Bruta Types is a relatively new type foundry from Barcelona, helmed by the designer Estela Ibraz, with one fully carried-out project and two more in the making. With strong, eclectic and personalized style, Trash is a font rich in ligatures, style sets and weights, which makes it ideal for specific art projects that call for emphasized character.
Hoefler&Co is a New York-based agency that creates original fonts for individual clients, but also does retail typography. Founded in 1989 by Jonathan Hoefler, the agency draws inspiration from historical models and was the first one to introduce the stylistic reinterpretation of grunge motifs such as Soviet house numbers, metal lettering on bus terminals, engraved maps and old gas stations, transforming them into typefaces and giving them a fresh, unique look. Although best known for the Gotham font, their base of over 1500 typefaces has expanded to everyday objects, so today we can find their fonts on every iPhone, can of Coke, on Twitter, Wired, The Wall Street Journal. Furthermore, their typefaces have been included into permanent collections of MoMA and the Smithsonian Institute.
Emigre is a large library of digital typefaces. Active since 1984, it became famous through the foundry’s own Emigre Magazine. Their typefaces are inspired by technical achievements made possible by the first Apple Makintosh 128k computer, of which they said “it forced us to question everything we had learnt about design.” Zuzana Licko and Rudi VanderLans have gathered an amazing crew of designers and own a huge collection of both traditional and experimental types. In 2011, five typefaces by this foundry have been included in MoMA Architecture and Design collection, including the entirety of Emigre Magazine editorials.
Paratype from Moscow was for a long time the first and only private type foundry in the world. Founded in 1989, it was the only foundry to contain a rich collection of Cyrillic typefaces. Today, the foundry bases its work on creating modern typefaces for various languages, but they maintain a passion for historical Russian letters, as well as Cyrillic extensions of the best Latin typefaces.
The Dutch-Croatian designer duo of Peter Bilak and Nikola Djurek is the creative force behind Typotheque, a foundry that belongs to the very top of the international typography elite. As representatives of the powerful Hague school, in 2009 they pioneered the licensed adaptation of an entire type collection for the web. With their utilitarian and, at the same time, experimental projects, Typotheque is known for types that reflect the times and the needs the times impose.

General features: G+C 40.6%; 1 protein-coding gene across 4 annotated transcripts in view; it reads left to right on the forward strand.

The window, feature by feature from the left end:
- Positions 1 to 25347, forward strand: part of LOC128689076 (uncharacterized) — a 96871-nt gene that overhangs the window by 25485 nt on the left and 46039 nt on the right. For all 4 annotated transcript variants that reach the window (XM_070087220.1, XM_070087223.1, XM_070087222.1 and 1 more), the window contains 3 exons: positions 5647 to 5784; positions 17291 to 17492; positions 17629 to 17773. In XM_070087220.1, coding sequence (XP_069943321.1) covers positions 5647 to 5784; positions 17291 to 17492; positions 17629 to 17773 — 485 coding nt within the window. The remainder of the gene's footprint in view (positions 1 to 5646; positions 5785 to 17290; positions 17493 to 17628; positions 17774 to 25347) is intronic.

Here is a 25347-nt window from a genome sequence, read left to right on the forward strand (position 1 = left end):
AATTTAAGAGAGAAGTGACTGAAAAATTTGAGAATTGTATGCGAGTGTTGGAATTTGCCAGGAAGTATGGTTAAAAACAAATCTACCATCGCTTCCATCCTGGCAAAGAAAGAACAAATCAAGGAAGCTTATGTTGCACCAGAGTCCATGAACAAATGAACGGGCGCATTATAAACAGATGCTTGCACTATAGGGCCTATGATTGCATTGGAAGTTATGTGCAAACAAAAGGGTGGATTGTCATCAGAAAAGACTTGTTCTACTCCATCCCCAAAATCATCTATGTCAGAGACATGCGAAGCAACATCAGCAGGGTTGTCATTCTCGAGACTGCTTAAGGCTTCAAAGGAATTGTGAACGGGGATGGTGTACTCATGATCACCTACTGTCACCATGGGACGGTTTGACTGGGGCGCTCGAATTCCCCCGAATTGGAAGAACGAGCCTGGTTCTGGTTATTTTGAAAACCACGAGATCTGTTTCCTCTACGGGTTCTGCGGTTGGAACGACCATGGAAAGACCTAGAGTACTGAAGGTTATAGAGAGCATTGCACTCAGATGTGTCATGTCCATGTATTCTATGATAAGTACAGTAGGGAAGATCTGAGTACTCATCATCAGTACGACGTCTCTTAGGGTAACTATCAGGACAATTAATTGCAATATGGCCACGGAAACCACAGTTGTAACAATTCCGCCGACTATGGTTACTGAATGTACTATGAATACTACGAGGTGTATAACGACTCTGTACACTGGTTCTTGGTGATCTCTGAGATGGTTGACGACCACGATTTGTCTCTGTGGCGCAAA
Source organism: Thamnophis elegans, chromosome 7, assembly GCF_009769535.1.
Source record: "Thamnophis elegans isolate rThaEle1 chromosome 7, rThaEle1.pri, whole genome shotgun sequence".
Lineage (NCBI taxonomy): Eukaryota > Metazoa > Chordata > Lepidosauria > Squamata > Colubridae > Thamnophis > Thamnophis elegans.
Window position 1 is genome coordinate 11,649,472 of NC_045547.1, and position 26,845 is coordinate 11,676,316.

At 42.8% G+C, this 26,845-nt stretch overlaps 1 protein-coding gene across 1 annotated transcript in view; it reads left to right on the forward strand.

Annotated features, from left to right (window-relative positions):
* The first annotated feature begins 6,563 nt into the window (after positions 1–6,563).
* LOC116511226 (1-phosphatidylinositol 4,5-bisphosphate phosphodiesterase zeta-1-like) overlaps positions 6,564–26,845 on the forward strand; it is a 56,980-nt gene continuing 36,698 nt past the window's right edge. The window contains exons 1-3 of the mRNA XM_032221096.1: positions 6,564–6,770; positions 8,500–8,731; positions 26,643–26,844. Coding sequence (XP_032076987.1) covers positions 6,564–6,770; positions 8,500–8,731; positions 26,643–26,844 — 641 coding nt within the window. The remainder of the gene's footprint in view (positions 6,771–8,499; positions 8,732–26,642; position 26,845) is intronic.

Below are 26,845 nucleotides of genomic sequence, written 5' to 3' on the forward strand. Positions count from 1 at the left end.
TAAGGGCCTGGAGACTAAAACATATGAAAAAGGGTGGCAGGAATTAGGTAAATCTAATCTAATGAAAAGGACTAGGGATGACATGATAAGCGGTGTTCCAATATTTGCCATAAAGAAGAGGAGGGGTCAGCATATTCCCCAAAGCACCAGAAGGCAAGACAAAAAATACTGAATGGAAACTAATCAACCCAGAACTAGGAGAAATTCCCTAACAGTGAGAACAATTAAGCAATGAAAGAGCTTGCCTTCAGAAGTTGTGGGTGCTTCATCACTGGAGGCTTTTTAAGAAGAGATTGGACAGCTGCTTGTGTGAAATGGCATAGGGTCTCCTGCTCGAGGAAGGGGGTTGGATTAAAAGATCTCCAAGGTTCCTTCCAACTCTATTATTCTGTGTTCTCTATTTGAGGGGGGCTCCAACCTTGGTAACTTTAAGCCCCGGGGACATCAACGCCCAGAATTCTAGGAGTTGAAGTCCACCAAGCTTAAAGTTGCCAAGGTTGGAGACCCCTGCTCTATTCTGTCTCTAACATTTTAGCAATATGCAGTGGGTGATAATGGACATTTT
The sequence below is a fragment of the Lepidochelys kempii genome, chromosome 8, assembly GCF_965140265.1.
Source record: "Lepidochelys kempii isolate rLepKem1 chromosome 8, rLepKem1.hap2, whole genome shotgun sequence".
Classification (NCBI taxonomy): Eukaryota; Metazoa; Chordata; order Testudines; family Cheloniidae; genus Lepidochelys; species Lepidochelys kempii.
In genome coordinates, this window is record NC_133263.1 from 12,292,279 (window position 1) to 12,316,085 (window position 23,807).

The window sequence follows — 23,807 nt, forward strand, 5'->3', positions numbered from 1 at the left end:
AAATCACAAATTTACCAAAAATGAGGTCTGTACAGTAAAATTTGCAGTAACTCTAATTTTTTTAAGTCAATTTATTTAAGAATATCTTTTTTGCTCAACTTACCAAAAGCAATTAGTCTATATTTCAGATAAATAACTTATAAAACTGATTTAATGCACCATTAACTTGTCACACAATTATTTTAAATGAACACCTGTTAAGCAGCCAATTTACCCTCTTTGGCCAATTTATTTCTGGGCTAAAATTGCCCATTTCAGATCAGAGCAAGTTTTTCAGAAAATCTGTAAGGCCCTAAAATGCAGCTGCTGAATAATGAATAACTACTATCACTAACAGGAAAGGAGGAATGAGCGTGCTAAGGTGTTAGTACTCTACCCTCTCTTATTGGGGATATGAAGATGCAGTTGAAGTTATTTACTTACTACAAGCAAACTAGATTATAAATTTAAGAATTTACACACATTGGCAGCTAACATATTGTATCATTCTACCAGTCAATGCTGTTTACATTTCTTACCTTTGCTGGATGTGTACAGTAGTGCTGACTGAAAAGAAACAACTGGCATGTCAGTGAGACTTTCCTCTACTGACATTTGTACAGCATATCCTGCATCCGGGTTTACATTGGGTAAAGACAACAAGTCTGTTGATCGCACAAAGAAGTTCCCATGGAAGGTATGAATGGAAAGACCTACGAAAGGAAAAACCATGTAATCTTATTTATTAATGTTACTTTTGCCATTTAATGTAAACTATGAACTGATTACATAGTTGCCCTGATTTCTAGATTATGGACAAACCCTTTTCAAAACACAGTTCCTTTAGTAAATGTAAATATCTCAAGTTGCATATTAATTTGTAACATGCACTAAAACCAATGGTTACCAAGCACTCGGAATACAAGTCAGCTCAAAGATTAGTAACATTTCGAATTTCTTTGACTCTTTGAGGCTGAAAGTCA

Linotype doesn’t require special introduction, as the company is the absolute leader in design circles with font families like Helvetica, Frutiger, Univers, Din Next, Avenir, Trade Gothic and many others. In addition to the well-established trust in Linotype’s fonts and their quality, the studio is known for always keeping up with the times and making sure each new typeface is a consistent form adapted to the wide spectrum of media. The studio has been part of Monotype since 2006.
One of the recently most successful foundries on MyFonts, Latinotype was founded in Chile by Luciano Vergara and Daniel Hernandez in 2011. As South America was mainly influenced by American and European trends in typography, the founders of this studio were limited in terms of native models, which, on the other hand, inspired them to create a brand based on rich cultural foundations. Free from the pressure of the past, they passionately create coloristic display, script and other typefaces as an associative reflection of their own country, resulting in the creation of a very strong identity.
Type foundries represent a very important part of the web design ecosystem. Unique or custom fonts add an invaluable personal touch to a website and help establish a brand in a way that other design elements can hardly match. That’s why it’s important for designers to explore them to the fullest, tapping into the potential of innovative and often downright brilliant typeface design solutions. We hope you found our list of the best type foundries useful. Even if you’re not planning on using any of the fonts these foundries created, their websites are practical examples of the power of typography and can serve as inspiration for any web designer struggling with their font choices.